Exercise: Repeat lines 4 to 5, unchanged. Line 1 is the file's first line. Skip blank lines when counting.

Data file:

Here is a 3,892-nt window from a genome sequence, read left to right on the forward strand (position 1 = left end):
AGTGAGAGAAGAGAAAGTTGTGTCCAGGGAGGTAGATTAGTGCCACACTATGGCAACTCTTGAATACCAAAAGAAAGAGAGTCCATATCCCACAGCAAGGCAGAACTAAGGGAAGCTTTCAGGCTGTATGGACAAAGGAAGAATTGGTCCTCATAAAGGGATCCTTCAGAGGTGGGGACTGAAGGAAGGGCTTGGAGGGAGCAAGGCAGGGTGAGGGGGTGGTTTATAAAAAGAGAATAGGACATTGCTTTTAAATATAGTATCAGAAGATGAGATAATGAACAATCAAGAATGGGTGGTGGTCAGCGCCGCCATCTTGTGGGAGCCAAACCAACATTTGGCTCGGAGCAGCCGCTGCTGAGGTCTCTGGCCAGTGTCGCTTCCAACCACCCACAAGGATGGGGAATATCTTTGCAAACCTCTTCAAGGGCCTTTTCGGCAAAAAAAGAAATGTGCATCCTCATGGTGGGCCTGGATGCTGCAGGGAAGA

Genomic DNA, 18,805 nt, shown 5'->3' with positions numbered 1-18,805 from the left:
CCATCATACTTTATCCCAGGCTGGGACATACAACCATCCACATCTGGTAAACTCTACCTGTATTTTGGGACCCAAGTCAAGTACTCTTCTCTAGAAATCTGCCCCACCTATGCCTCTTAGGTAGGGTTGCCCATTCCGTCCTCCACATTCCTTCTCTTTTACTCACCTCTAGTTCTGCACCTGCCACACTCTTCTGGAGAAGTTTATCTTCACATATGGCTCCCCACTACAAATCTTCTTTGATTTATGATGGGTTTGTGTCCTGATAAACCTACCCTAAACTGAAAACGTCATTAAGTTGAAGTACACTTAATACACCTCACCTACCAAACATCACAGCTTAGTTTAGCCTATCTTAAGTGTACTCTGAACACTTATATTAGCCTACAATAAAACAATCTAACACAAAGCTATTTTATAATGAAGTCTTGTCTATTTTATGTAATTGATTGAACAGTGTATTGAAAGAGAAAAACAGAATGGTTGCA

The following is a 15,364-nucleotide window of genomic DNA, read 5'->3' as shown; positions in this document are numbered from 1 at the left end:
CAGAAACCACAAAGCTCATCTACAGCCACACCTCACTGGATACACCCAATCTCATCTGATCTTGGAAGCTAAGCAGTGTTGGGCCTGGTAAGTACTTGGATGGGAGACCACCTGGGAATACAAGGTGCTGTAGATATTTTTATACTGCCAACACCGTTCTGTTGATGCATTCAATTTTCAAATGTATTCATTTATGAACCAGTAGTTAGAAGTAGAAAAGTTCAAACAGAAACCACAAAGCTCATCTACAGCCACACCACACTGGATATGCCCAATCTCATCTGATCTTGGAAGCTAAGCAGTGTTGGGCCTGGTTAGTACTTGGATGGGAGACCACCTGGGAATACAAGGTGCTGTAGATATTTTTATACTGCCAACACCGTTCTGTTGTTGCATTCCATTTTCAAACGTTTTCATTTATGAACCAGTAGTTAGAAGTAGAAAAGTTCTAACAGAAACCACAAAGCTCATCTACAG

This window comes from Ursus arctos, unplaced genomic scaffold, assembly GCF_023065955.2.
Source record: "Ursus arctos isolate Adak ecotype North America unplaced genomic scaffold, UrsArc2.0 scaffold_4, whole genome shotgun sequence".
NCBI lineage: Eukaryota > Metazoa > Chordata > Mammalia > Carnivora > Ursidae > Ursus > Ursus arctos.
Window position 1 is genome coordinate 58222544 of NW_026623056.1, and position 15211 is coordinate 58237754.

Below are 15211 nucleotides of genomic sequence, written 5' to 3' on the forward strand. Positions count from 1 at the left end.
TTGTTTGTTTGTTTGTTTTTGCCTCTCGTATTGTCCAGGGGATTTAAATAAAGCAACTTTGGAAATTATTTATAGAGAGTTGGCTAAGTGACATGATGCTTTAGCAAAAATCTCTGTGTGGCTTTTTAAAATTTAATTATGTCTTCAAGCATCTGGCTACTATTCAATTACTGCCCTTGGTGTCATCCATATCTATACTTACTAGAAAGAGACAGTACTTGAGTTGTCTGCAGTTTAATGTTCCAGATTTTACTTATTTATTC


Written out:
CCATCATACTTTATCCCAGGCTGGGACATACAACCATCCACATCTGGTAAACTCTACCTGTATTTTGGGACCCAAGTCAAGTACTCTTCTCTAGAAATCTGCCCCACCTATGCCTCTTAGGTAGGGTTGCCCATTCCGTCCTCCACATTCCTTCTCTTTTACTCACCTCTAGTTCTGCACCTGCCACACTCTTCTGGAGAAGTTTATCTTCACATATGGCTCCCCACTACAAATCTTCTTTGATTTATGATGGGTTTGTGTCCTGATAAACCTACCCTAAACTGAAAACGTCATTAAGTTGAAGTACACTTAATACACCTCACCTACCAAACATCACAGCTTAGTTTAGCCTATCTTAAGTGTACTCTGAACACTTATATTAGCCTACAATAAAACAATCTAACACAAAGCTATTTTATAATGAAGTCTTGTCTATTTTATGTAATTGATTGAACAGTGTATTGAAAGAGAAAAACAGAATGGTTGCA

The following is a 15,364-nucleotide window of genomic DNA, read 5'->3' as shown; positions in this document are numbered from 1 at the left end: